4. A Reinvention of the Procedural
CSI, Law and Order, NCIS, House, Bones, Criminal Minds: American audiences can't get enough of procedurals, and the ratings prove it. Procedural dramas are successful because they require so little background information. The stories are typically self-contained narratives with a clear beginning, middle and end, allowing viewers to dip in and out of the series as they please without referencing a backlog of 30 episodes. They also satiate the need for classic whodunnits and mysteries.
The appeal of procedural dramas is also their weakness. There's only so much that can be done in an hour, and character development falls into the background when season-long plot arcs are de-emphasized. On the surface, True Detective fits the procedural drama mold: two detectives, who often butt heads, must work together to solve a crime. But True Detective's self-contained, short season approach breathes new life into a popular, but completely exhausted, genre of television, blowing up the usual 1-hour procedural format into an 8-hour version, which strikes a nice balance between accessibility and quality.
5. Ideas Outside the Mainstream
Television's most recent trend is embracing the idea of an anti-hero. Breaking Bad, Dexter, The Wire, The Sopranos - audiences are less interested in being spoon-fed black-and-white narratives with clear good and bad guys. True Detective approaches this in a similar, if slightly more balanced way, with both lead detectives having unique flaws while still embodying basic morals and ideals.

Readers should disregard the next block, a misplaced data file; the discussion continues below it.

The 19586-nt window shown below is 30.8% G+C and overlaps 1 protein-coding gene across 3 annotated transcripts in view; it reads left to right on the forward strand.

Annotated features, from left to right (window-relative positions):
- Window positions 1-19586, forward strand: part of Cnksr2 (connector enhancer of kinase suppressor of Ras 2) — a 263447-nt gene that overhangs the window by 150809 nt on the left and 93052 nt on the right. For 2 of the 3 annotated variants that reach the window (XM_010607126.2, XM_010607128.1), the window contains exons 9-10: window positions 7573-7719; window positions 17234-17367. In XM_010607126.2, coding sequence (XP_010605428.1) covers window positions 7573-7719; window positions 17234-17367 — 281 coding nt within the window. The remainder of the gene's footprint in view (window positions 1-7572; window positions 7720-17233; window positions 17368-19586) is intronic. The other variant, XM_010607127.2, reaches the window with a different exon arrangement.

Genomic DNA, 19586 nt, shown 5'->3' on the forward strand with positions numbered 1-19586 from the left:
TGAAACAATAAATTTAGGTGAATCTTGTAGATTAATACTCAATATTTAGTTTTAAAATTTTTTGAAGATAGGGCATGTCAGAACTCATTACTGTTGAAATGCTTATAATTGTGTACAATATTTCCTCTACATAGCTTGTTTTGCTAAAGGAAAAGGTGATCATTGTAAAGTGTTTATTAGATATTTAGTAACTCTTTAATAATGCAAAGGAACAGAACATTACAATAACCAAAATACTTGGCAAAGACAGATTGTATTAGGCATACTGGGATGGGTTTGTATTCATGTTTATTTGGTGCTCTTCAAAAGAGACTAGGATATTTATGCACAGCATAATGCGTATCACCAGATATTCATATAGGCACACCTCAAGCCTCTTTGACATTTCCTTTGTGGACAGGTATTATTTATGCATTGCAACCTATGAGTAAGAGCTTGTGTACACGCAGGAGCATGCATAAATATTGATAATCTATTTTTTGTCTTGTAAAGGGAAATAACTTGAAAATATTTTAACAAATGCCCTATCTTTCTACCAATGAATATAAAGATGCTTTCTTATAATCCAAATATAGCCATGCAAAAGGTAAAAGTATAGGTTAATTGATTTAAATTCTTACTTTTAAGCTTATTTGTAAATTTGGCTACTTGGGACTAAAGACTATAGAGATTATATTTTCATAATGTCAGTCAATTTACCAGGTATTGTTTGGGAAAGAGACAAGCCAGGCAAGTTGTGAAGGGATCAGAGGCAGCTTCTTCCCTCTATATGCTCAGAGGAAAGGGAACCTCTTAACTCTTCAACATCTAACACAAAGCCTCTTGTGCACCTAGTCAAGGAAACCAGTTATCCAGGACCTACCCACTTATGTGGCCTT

But there's a chilling darkness lurking in the overall narrative. McConaughey's character, Detective Coehle, embraces (though, arguably, doesn't quite embody) philosophical pessimism, maintaining that human consciousness is nothing more than a tragic mistake. The show also raises themes of antinatalism, a philosophical view asserting birth and reproduction as irresponsible. Antinatalism views reproduction as a negative action humans have the moral the responsibility to avoid, both due to the intrinsic suffering and pain involved with being alive and the depletion of our world's resources due to overpopulation. The ideas are bleak and hard to swallow, but they're also thought-provoking and uncharted territory for a popular television series.